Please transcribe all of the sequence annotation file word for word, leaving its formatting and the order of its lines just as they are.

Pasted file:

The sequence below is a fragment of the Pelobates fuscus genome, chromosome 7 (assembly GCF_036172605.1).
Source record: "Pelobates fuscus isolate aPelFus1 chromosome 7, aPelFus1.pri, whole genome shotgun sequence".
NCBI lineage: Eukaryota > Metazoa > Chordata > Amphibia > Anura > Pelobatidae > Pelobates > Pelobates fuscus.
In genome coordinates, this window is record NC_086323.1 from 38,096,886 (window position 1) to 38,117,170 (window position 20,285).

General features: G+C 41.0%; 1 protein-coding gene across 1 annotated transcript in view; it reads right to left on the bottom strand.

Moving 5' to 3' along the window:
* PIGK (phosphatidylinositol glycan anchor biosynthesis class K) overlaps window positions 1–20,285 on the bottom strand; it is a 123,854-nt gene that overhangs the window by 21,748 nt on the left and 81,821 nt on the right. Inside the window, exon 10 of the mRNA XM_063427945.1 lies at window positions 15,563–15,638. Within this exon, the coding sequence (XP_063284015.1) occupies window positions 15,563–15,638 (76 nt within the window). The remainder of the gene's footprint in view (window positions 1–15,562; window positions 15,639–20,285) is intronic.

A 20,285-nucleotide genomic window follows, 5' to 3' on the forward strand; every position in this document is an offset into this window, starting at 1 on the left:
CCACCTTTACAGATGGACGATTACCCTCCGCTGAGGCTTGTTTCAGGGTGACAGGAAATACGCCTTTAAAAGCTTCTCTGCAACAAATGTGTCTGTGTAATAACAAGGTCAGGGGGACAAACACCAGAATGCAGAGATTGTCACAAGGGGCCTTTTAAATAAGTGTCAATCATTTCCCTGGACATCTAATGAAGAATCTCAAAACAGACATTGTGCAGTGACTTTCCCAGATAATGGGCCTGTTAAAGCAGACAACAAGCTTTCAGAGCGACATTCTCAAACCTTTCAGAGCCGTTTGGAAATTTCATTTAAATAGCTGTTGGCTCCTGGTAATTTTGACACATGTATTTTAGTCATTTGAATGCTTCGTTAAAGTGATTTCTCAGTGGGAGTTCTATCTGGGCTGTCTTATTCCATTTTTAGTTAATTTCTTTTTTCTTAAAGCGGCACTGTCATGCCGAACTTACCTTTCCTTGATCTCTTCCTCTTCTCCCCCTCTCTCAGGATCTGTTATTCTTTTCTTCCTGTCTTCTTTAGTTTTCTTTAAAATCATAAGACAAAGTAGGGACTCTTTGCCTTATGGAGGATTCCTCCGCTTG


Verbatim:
The sequence below is a fragment of the Pelobates fuscus genome, chromosome 7 (assembly GCF_036172605.1).
Source record: "Pelobates fuscus isolate aPelFus1 chromosome 7, aPelFus1.pri, whole genome shotgun sequence".
NCBI lineage: Eukaryota > Metazoa > Chordata > Amphibia > Anura > Pelobatidae > Pelobates > Pelobates fuscus.
In genome coordinates, this window is record NC_086323.1 from 38,096,886 (window position 1) to 38,117,170 (window position 20,285).

General features: G+C 41.0%; 1 protein-coding gene across 1 annotated transcript in view; it reads right to left on the bottom strand.

Moving 5' to 3' along the window:
* PIGK (phosphatidylinositol glycan anchor biosynthesis class K) overlaps window positions 1–20,285 on the bottom strand; it is a 123,854-nt gene that overhangs the window by 21,748 nt on the left and 81,821 nt on the right. Inside the window, exon 10 of the mRNA XM_063427945.1 lies at window positions 15,563–15,638. Within this exon, the coding sequence (XP_063284015.1) occupies window positions 15,563–15,638 (76 nt within the window). The remainder of the gene's footprint in view (window positions 1–15,562; window positions 15,639–20,285) is intronic.

A 20,285-nucleotide genomic window follows, 5' to 3' on the forward strand; every position in this document is an offset into this window, starting at 1 on the left:
CCACCTTTACAGATGGACGATTACCCTCCGCTGAGGCTTGTTTCAGGGTGACAGGAAATACGCCTTTAAAAGCTTCTCTGCAACAAATGTGTCTGTGTAATAACAAGGTCAGGGGGACAAACACCAGAATGCAGAGATTGTCACAAGGGGCCTTTTAAATAAGTGTCAATCATTTCCCTGGACATCTAATGAAGAATCTCAAAACAGACATTGTGCAGTGACTTTCCCAGATAATGGGCCTGTTAAAGCAGACAACAAGCTTTCAGAGCGACATTCTCAAACCTTTCAGAGCCGTTTGGAAATTTCATTTAAATAGCTGTTGGCTCCTGGTAATTTTGACACATGTATTTTAGTCATTTGAATGCTTCGTTAAAGTGATTTCTCAGTGGGAGTTCTATCTGGGCTGTCTTATTCCATTTTTAGTTAATTTCTTTTTTCTTAAAGCGGCACTGTCATGCCGAACTTACCTTTCCTTGATCTCTTCCTCTTCTCCCCCTCTCTCAGGATCTGTTATTCTTTTCTTCCTGTCTTCTTTAGTTTTCTTTAAAATCATAAGACAAAGTAGGGACTCTTTGCCTTATGGAGGATTCCTCCGCTTG